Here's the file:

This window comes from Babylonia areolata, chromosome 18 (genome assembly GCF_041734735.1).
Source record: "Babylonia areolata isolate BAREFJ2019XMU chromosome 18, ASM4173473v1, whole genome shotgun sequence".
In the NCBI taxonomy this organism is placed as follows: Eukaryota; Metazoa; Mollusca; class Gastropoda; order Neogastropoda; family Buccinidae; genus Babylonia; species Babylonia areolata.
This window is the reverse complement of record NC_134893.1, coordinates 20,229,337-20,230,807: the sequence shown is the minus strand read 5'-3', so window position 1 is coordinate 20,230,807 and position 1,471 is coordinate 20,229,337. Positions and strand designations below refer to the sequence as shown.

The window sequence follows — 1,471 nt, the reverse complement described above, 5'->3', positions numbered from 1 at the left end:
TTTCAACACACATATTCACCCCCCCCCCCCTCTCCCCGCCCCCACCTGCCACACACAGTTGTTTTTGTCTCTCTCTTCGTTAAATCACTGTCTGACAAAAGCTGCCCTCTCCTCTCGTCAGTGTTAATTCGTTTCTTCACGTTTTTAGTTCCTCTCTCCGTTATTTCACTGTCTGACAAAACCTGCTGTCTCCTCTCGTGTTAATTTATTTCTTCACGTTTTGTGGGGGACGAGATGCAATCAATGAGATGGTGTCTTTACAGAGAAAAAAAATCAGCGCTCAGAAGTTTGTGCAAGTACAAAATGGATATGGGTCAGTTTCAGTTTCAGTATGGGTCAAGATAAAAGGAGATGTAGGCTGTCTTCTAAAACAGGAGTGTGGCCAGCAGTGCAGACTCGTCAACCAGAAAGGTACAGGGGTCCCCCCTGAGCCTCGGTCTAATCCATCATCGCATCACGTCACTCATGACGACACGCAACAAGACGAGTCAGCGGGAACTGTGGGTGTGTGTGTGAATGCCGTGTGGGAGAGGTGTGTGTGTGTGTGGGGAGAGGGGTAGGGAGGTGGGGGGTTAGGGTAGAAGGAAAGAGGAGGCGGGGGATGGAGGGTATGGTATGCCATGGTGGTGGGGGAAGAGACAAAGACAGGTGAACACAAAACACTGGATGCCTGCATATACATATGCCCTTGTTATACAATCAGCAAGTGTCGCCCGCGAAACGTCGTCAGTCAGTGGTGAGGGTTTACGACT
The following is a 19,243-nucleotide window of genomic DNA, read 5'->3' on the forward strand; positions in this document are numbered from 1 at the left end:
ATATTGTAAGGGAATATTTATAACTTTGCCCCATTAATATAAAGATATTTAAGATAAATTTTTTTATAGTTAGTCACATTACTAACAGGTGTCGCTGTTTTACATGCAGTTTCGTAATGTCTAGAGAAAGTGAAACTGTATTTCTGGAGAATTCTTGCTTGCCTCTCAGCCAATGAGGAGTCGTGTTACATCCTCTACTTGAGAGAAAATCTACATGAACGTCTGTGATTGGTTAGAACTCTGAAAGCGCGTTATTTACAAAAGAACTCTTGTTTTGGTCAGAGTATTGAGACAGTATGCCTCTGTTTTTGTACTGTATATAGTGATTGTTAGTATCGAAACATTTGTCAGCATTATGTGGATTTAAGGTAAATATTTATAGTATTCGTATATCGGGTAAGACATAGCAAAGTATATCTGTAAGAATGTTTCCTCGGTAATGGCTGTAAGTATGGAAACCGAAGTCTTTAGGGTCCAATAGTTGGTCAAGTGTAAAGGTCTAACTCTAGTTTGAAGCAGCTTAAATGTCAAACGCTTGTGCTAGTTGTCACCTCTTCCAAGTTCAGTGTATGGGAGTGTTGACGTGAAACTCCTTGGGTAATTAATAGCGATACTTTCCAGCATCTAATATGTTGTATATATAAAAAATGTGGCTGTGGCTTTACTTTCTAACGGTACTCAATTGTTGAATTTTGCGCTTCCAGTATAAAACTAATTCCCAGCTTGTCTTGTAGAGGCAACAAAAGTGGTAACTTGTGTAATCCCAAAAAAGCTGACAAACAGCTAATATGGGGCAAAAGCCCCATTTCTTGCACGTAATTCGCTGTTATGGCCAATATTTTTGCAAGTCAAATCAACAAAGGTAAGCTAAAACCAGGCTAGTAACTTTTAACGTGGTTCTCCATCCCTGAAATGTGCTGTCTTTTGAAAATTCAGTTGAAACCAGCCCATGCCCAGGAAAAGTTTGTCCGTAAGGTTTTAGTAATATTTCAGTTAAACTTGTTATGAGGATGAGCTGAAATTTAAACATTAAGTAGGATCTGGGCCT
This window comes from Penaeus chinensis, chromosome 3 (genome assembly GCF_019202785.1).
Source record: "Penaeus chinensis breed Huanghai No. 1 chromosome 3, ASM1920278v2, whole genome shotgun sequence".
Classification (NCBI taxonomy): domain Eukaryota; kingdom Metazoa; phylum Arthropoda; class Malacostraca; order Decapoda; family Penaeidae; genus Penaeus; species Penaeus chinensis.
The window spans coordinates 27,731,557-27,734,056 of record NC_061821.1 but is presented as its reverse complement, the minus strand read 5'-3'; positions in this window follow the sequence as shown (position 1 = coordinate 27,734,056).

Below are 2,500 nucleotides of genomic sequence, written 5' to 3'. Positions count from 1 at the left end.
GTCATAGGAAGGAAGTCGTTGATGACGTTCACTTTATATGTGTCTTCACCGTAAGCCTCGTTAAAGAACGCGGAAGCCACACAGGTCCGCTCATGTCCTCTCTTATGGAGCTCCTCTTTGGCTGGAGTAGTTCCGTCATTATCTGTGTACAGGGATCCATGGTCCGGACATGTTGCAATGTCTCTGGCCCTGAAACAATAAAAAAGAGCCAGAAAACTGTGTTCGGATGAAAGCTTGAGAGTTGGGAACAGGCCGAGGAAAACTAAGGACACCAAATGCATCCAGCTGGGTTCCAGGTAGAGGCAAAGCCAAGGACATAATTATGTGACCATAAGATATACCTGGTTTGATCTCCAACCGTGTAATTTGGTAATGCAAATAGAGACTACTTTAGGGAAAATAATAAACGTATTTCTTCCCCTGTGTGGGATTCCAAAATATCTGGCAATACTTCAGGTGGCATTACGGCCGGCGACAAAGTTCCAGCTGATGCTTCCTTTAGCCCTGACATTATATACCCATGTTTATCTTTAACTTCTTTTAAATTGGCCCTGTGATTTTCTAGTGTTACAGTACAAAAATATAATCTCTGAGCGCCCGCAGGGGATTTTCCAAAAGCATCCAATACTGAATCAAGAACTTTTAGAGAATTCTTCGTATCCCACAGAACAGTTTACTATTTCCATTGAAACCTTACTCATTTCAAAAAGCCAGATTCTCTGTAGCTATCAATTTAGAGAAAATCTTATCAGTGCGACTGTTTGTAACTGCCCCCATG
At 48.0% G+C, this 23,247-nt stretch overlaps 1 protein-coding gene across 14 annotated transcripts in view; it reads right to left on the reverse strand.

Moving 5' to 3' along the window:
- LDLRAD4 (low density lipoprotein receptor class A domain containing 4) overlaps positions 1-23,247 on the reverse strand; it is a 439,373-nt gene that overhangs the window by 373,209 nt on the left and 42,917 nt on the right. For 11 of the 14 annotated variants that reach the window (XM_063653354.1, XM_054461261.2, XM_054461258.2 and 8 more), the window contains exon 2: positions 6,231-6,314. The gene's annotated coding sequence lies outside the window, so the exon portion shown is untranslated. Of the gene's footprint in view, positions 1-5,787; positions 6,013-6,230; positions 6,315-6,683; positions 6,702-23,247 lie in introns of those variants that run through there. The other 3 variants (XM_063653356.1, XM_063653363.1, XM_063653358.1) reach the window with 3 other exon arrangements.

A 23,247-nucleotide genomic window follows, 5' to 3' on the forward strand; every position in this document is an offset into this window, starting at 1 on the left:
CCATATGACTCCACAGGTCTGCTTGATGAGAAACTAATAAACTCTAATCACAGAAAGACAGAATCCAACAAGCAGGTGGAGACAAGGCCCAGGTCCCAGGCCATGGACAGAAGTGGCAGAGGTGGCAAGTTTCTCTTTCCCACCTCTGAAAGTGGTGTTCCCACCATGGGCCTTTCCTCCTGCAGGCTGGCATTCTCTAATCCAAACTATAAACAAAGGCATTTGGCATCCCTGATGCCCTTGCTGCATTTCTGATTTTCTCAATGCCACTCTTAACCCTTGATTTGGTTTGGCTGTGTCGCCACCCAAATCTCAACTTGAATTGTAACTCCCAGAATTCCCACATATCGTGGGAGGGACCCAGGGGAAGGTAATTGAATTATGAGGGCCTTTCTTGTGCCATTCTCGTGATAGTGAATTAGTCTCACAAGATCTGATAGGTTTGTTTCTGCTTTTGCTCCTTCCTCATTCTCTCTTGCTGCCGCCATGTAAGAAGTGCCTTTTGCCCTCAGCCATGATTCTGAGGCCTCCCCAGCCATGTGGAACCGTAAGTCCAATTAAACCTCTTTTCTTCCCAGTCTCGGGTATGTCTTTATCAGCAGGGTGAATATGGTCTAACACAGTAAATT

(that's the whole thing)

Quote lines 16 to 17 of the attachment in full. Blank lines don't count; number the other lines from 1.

Moving 5' to 3' along the window:
- LDLRAD4 (low density lipoprotein receptor class A domain containing 4) overlaps positions 1-23,247 on the reverse strand; it is a 439,373-nt gene that overhangs the window by 373,209 nt on the left and 42,917 nt on the right. For 11 of the 14 annotated variants that reach the window (XM_063653354.1, XM_054461261.2, XM_054461258.2 and 8 more), the window contains exon 2: positions 6,231-6,314. The gene's annotated coding sequence lies outside the window, so the exon portion shown is untranslated. Of the gene's footprint in view, positions 1-5,787; positions 6,013-6,230; positions 6,315-6,683; positions 6,702-23,247 lie in introns of those variants that run through there. The other 3 variants (XM_063653356.1, XM_063653363.1, XM_063653358.1) reach the window with 3 other exon arrangements.